Police brutality: Attorney lauds order to release 8 years of complaints in Jason Graber case

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Jason Graber.
Yesterday, Judge John Kane ordered Denver to release every document related to excessive force complaints against city police officers and sheriff's deputies for the past eight years and stated that "further obstruction will not be tolerated." Outspoken attorney David Lane cheers the ruling, spurred by brutality allegations aimed at Denver cop Shawn Miller by his client, Jason Graber.

"Denver has been engaging in absolute stonewalling and covering up of evidence in the Graber case," says Lane, who spoke to us earlier this week about allegations of police lying that led to the false arrest of Aaron Puller for racially motivated LoDo attacks. "We caught them in the act, and Judge Kane is appropriately shining the light of day on Denver's cover up."

Speaking to 7News last year, Graber said he was walking from a Denver club to the Adams Mark hotel in March 2008 when a police car sped by so fast that he motioned for the driver to slow down. Instead, the officer in question -- Miller -- stopped the car and tackled Graber to the ground.

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David Lane.
A few days later, Miller was involved in another alleged incident of brutality involving James Moore, described by West Denver Copwatch as a disabled Iraq war veteran. Miller and another officer arrived at the apartment in response to a noise complaint, and allegedly tackled Moore, who was with his girlfriend at the time, after ordering him to take his hand out of his pocket. According to the WDC account, Moore never had his hand in his pocket, but he was punched, kicked and struck with a sap anyhow. Lane says Moore actually "flat-lined" as a result of his pummeling, but subsequently recovered. He's also a Lane client.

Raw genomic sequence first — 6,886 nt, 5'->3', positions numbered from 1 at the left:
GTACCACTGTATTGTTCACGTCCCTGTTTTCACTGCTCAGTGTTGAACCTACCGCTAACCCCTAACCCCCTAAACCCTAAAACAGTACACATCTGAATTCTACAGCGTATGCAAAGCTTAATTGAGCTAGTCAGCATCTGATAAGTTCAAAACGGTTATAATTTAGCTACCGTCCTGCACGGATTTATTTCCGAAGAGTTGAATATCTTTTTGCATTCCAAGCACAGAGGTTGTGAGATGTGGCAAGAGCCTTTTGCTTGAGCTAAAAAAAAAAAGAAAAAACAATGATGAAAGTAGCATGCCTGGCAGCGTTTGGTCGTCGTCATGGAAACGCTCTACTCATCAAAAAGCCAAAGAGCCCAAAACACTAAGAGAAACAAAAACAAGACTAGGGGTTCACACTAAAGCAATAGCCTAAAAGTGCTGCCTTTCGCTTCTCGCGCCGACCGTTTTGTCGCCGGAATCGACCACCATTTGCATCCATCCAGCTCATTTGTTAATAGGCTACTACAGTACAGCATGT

Miller's reported combustibility has concerned Lane for quite some time. He spoke to Westword in March 2010 about his demand that the officer not carry a gun while giving a deposition in his office about the Graber lawsuit. Still, he says it was the Miller case that proved key to showing that Denver had something to hide.

"We got information in Miller's file for the Moore case that we didn't get in the Graber case," he explains. "And it should have been identical."

Now that Kane has directed Denver to pony up information on every excessive-force complaint in recent years, not just documents pertaining to Graber and Moore, "it will expose all of the corruption over the years in protecting Denver cops and sheriff's deputies from any discipline for gross misconduct," Lane believes. "It will blow the lid off it."

What's next? "Denver's been ordered to turn over all this stuff," Lane says. "So we're eagerly awaiting the dump trucks filled with documents that will be arriving at our office."

More from our Colorado Crimes archive: "See the men (and women) accused of racially motivated assaults against whites, Hispanics."

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